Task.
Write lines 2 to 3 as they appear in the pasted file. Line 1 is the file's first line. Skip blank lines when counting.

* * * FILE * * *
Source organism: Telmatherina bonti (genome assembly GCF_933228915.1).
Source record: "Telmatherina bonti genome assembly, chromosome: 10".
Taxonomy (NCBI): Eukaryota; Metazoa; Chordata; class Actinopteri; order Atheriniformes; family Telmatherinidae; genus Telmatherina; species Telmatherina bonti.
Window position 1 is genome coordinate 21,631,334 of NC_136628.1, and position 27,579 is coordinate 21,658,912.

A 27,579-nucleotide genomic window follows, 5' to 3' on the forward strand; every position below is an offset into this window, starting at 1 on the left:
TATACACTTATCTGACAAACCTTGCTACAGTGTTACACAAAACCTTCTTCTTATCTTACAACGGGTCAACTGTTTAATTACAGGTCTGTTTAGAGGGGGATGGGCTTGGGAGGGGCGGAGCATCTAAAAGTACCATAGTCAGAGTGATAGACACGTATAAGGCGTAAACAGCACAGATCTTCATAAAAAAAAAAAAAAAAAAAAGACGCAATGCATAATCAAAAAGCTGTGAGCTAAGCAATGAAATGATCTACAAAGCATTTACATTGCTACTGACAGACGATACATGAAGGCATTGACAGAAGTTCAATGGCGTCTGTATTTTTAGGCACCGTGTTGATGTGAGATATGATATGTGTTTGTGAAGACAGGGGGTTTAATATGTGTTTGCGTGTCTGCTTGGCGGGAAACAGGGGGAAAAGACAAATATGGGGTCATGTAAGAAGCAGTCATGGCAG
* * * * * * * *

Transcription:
Source record: "Telmatherina bonti genome assembly, chromosome: 10".
Taxonomy (NCBI): Eukaryota; Metazoa; Chordata; class Actinopteri; order Atheriniformes; family Telmatherinidae; genus Telmatherina; species Telmatherina bonti.